metronomes

I have a metronome that cost $100.  I bought it in 2005, in the last semester of my master’s degree.  It’s a Seiko SQ 100-88 digital quartz metronome.  I bought it because it’s loud.

I’m sure you all know what metronomes are, but I won’t let it be said I talked over anyone’s head, so in case you don’t: a metronome is a device that clicks at a stead speed which you set.  We measure speed in beats per minute.  60 means one beat each second.  120 means two beats each second.  40 means really slow.

(Imagine the father from My Big, Fat Greek Wedding now.)  It come… from the Greek!  Metro, it mean “measure.”  Nome, it mean “little guy who sits in your yard clicking loudly.”

Metronomes are a basic musician tool, but perhaps more important for conductors than other musicians.  Others set tempos for practicing, to hear the tick to help force them to stay in time.  Conductors also use it to experiment with tempi, so that we can choose one and hopefully be consistent with performing at the right one.  (I have problems with that–I tend to go faster in performance than I do in rehearsal.  Nerves and things make the heart beat faster, endocrine system go nuts, tends to make people move faster.  Gotta get over that.)

So, my metronome is damn fancy.  You can set the beat speed, then select if you want it to click subdivisions: none, dupets, only the second duplet (the “ands” of beats), triplets, triplets with the middle one missing (“1 rest uh” instead of “one and uh”, quadruplets, or quadruplets with the middle two missing (“one rest rest uh” instead of  “one i and uh”).  Then you can set how many beats in the meter, and it will click a higher pitch for beat 1 of every measure.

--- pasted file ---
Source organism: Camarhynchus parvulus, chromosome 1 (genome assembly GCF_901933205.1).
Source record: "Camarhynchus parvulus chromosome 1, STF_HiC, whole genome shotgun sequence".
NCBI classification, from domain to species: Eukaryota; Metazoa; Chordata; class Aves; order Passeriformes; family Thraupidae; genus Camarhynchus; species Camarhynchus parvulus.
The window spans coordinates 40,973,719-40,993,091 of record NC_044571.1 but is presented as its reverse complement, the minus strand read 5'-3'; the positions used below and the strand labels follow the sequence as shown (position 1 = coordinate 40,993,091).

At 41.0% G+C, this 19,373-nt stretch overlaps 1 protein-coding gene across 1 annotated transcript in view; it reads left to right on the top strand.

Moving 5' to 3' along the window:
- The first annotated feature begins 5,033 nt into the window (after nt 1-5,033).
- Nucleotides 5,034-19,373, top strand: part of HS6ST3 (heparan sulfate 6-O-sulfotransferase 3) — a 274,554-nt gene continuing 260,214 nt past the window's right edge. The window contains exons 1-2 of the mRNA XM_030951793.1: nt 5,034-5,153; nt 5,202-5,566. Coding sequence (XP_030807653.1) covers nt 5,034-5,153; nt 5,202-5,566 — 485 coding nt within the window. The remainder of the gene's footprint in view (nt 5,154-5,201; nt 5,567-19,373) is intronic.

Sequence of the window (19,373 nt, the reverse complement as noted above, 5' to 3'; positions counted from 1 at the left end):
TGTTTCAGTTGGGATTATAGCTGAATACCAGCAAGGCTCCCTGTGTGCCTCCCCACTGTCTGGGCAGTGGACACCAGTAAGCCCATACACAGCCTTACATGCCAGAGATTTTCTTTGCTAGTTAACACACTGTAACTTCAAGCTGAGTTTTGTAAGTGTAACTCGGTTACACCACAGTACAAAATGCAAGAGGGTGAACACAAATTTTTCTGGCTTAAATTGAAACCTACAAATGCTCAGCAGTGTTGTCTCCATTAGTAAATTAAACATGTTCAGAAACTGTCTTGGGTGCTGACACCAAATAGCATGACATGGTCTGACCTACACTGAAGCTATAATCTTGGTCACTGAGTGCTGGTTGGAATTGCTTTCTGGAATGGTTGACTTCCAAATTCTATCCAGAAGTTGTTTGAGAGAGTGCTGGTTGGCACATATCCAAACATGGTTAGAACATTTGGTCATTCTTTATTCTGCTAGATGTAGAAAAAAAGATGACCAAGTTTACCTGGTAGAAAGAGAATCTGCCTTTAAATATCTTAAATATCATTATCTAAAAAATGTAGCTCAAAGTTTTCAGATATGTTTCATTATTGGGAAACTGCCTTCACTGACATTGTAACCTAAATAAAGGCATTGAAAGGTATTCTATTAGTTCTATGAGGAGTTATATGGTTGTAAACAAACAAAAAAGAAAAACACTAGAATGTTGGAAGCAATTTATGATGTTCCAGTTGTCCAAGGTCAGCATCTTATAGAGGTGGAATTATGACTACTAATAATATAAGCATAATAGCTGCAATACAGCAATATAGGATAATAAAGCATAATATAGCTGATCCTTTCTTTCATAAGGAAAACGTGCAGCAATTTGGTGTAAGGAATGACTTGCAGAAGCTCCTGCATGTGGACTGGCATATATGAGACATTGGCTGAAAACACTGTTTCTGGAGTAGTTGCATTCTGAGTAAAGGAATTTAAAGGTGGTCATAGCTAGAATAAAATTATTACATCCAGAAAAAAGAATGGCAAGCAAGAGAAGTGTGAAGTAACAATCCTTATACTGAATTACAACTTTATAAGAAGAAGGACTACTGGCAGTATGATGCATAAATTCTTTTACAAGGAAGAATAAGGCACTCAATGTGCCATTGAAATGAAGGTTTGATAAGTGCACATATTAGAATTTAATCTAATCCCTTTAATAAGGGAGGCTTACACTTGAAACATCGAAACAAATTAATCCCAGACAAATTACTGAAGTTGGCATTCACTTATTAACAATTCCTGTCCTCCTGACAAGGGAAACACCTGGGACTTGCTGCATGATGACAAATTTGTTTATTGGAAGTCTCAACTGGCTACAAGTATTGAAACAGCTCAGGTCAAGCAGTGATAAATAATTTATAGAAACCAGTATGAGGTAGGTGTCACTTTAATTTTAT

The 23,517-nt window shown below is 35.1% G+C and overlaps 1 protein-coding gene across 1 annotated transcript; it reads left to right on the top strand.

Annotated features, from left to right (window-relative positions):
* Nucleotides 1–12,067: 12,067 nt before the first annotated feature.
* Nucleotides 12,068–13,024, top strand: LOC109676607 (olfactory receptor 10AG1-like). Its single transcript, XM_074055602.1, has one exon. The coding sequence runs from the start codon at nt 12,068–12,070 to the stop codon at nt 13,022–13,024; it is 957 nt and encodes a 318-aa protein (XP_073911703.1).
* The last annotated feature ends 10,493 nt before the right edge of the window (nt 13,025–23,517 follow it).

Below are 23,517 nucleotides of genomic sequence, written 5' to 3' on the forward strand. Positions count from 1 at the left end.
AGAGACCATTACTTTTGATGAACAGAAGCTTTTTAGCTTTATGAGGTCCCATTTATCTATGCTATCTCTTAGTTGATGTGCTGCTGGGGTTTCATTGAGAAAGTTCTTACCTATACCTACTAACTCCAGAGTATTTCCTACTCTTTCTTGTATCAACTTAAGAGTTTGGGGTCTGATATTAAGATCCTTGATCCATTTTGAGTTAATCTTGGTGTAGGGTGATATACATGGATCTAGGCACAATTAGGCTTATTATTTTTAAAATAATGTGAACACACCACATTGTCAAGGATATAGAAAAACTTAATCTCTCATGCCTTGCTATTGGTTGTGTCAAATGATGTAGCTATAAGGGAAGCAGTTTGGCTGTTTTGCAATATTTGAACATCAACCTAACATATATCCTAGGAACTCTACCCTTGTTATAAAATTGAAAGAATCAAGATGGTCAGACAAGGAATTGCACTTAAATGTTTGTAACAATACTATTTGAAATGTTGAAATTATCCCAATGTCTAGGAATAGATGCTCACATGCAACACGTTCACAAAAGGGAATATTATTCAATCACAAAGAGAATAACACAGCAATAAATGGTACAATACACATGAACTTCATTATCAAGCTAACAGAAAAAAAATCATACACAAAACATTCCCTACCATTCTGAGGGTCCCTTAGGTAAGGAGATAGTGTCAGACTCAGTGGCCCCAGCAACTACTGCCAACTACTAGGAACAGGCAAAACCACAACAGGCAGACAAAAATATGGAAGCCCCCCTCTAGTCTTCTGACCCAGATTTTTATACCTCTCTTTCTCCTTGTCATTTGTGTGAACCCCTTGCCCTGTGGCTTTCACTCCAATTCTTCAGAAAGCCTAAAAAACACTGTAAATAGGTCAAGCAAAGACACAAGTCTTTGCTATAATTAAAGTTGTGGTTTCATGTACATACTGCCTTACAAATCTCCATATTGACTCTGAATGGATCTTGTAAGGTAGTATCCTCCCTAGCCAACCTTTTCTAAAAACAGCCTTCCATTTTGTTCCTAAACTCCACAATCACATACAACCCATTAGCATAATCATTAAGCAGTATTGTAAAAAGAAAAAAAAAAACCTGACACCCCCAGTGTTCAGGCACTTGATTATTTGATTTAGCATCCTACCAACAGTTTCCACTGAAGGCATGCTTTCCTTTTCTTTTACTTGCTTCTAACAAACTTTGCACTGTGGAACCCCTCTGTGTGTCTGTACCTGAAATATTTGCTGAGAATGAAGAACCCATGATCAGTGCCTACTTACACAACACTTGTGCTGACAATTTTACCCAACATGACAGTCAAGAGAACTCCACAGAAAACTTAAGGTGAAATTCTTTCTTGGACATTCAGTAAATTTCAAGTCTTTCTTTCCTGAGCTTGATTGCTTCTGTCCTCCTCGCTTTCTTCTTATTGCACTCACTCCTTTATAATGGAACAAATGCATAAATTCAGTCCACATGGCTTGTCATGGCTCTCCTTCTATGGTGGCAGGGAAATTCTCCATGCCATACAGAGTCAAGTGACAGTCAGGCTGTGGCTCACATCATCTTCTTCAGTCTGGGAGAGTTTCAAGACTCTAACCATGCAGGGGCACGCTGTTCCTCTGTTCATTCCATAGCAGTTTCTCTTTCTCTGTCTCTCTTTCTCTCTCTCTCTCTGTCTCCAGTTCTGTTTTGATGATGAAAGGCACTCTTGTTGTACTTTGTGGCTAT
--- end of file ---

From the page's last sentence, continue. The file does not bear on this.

In addition to all those options, it has a whole second metronome built in! There is a button you can push to get to a second group of settings.  So if a piece changes tempo or meter, you can store both and get from one to the other with just a single button.   Or, in rehearsal, I am using the metronome for two different pieces,  I can set it beforehand and not waste time fiddling with it on the podium.  FANCY!

It also has a built-in tuner set automatically to A 440, but you can play any pitch from C2 to B6, tuned to A 415 (a common early music tuning) or 438-446 (in case you’re tuning to an instrument like a piano or organ that is tuned slightly sharp or flat).  I never use this feature–if I need a pitch, I use a tuning fork because acoustical pitch is easier to hear than an electronic one–but it does lead me to the volume.

It’s loud.

My metronome has a port for a 1/4 inch phone jack.  I could use headphones or even plug in speakers.  But the speaker on my metronome is pretty dang loud.  Which is, as I said, why I bought it.

Robert Shaw used to hang a pendulum in rehearsal in order to maximize entrainment among the singers.  I wrote about entrainment in the “Thoughtful Gestures” article upon which most of this blog is based, and I will write about it here separately soon (which is one of the reasons I’m writing this metronome post now).  Suffice it to say, I sometimes play my metronome at my choir.  They don’t like it because it’s a loud electronic beep and/or click, but it works.

Other conductors have metronome apps on their iPhones.  You can also find metronomes online for free, in case you have your laptop in the practice room.  I have a loud, Greek, clicking gnome.  A little clunky, but I’m fond of it.

Did I mention it had a kick stand in the back so you can stand it up?

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